Half Square Triangles

This post has affiliate links to products I use and love. If you buy something I can make a small commission, so thanks in advance. 🙂

Quilts are constructed from multiple blocks and each block is comprised of several units, carefully cut, and sewn together. A basic building block in quilt construction is today’s topic at hand, Half Square Triangles. If you want to get anywhere in quilting, it’s pretty important you master this basic unit.

The thing about half square triangles is that the devil is in the details. It’s very important that your finished size block is the exact size it should be, and that your diagonal line, the central seam, runs perfectly from corner to corner. Let’s break it down.

Todays’s tutorial will show you a method for making 2 at a time HST blocks. Start with this simple method and go from here.

four half square triangle blocks showing the difference between trimmed and untrimmed blocks

Notice the size difference between the untrimmed and the trimmed blocks. It is critical you trim the sewn block to the proper size to get a truly square block with a precision seam. For today’s example, let’s make HSTs with a finished size of 4.5″ square. Using my method, you will easily be able to put together any 2 at a time HST to meet your pattern requirements.

Steps to Making the perfect Half Square Triangles:

  • Pair two fabrics with high contrast. If the contrast is not high enough between the light and dark values, your HST will lack the design punch you want in your block.
  • Cut your fabrics into squares a full 1″ larger than what’s needed for the finished HST. If your HST finished size is supposed to be 4.5″, then cut your squares at 5.5″.
  • Pair a light and dark fabric together. Place the cut squares right sides together.
  • Using a pen or chalk or a disappearing ink pen (my favorite) you will make three markings on the fabric wrong side. Here is what that will look like.

a marked block to show where to sew for making two half square triangle units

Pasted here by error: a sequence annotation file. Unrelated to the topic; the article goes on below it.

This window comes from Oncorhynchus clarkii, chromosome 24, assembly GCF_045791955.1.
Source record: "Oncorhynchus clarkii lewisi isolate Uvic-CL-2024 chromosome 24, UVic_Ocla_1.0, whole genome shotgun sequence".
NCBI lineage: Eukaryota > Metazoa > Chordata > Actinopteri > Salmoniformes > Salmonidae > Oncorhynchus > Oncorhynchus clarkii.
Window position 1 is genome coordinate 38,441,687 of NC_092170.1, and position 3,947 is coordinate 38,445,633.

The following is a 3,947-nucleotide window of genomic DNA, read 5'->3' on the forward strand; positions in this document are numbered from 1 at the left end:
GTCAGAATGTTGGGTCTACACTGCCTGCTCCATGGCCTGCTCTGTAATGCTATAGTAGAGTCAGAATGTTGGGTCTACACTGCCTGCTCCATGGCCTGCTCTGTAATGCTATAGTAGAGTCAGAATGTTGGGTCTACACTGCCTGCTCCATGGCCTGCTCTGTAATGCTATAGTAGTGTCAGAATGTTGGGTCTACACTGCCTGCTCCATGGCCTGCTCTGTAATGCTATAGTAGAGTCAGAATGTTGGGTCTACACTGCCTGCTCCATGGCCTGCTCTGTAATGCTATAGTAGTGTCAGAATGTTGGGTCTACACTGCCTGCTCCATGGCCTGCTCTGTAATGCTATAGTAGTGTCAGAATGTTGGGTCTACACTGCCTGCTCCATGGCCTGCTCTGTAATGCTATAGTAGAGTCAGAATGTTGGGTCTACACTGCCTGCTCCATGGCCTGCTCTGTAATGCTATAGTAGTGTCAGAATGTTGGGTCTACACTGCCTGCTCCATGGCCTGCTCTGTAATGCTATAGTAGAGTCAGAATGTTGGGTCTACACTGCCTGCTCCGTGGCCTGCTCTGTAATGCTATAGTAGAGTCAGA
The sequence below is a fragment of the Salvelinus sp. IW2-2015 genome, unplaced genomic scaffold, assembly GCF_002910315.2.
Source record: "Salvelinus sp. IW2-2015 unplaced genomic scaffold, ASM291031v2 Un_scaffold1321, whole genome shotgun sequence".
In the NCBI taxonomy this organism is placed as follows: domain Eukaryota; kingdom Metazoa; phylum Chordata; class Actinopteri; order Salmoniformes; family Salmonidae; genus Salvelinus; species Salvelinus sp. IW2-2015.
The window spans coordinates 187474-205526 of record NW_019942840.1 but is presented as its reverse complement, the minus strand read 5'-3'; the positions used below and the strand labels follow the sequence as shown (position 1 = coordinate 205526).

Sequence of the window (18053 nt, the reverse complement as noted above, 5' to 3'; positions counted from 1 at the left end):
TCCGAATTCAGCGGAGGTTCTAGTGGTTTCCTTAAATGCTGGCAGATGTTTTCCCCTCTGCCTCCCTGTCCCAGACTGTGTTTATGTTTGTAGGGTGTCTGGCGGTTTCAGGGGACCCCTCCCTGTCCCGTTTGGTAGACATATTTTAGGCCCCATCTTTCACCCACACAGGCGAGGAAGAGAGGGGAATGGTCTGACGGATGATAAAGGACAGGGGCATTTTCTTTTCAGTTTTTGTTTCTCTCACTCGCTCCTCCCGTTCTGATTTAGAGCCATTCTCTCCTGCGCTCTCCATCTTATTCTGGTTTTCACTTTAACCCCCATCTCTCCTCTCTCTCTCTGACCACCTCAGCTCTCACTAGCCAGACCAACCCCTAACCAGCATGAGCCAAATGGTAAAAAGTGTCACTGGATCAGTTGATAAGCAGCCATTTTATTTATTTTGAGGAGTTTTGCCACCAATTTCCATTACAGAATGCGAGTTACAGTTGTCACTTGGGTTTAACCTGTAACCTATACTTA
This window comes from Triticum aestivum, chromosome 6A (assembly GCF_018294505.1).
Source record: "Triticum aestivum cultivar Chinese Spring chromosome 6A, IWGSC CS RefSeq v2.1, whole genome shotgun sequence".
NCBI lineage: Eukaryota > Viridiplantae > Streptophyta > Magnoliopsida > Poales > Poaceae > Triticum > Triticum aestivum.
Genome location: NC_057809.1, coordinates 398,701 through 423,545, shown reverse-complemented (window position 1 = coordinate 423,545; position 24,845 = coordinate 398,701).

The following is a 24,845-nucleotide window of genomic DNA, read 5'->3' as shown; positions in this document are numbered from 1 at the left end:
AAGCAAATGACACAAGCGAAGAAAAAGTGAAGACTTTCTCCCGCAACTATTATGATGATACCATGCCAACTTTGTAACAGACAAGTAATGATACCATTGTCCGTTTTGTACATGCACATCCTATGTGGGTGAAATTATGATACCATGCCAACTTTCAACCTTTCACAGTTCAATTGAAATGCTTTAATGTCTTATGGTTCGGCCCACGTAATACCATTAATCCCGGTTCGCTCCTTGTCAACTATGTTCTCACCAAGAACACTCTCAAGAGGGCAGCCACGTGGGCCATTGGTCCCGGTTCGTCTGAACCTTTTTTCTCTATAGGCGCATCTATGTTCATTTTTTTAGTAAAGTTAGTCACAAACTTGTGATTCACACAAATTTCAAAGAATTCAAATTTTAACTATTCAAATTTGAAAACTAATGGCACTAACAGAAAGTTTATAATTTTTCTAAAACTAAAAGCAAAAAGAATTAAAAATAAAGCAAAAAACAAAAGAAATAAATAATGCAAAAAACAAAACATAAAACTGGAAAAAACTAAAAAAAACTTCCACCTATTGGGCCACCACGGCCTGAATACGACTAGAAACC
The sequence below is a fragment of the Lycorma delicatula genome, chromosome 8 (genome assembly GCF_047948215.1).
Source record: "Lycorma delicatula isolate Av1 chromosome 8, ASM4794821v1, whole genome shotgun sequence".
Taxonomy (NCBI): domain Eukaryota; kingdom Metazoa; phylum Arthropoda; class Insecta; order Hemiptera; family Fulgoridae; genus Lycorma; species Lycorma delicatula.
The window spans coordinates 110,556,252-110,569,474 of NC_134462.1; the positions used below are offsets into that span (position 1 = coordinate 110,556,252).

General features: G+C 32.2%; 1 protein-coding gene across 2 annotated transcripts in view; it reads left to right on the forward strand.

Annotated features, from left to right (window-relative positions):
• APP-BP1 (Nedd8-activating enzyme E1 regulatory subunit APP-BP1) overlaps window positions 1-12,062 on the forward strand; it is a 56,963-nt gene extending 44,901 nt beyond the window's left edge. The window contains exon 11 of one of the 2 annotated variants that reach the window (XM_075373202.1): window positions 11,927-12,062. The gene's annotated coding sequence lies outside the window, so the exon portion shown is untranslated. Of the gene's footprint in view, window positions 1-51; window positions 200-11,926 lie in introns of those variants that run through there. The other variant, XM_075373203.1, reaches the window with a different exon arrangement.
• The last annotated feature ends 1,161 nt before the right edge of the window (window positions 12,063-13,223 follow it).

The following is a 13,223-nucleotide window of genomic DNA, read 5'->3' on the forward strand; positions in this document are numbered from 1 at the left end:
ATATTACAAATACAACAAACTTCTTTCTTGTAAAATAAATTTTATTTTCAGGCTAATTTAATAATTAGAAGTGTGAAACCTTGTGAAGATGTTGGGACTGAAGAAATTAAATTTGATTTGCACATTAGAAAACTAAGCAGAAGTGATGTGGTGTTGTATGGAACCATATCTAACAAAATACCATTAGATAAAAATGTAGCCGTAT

How to mark your fabric for sewing and cutting 2 at a time half square triangles:

  • First draw a line that goes in a diagonal from one point to another.
  • Secondly, draw a line that is 1/4″ to the right of the center line.
  • Thirdly, draw a line that is 1/4″ to the left of the center line.

You will sew two stitch lines directly on the the outer lines you’ve just drawn. Use the split in your presser foot to perfectly line up the needle with the stitching line.

Once the stitch lines are made, you have a square with 2 diagonal stitched lines and that line drawn through the center. Here’s what your stitched half square triangle will look like.

a half square triangle with two stitch lines before cutting

Now is the time to reveal your HST block. Using a rotary cutter or scissors, simply cut along the middle line. Cutting the middle line will yield two perfect half square triangles with 1/4 seam allowances.

Pressing instructions for the perfect half square triangle block:

  • Lay your newly trimmed HST on the ironing board with the dark side UP.
  • Apply a hot iron to the blocks along the stitch line. The application of heat to a freshly sewn block helps to set the thread in the seam.
  • Open your block and finger press along the diagonal seam line to open the block.
  • Using the nose of the iron, open the block gently and press it flat. Make sure your block is fully opened.

As a word of caution here: don’t over stretch or pull on the seam. You have sewn on the bias which is prone to stretching, and we don’t want to stretch out our precise block. You do want the seam flat but be careful doing it.

two untrimmed half square triangle blocks showing dog ears
Untrimmed half square triangles showing dog ears
a trimmed and untrimmed HST pair showing dog ears
An untrimmed and trimmed set of HST blocks

Our half square triangles are cut, sewn, cut again and pressed. The last step is to trim the blocks to the correct size required in the pattern. To be honest, there are several ways to do this. I’m going to give you the way I do it, and the way that I think is the best for beginners and will give you a perfect HST for building out your block.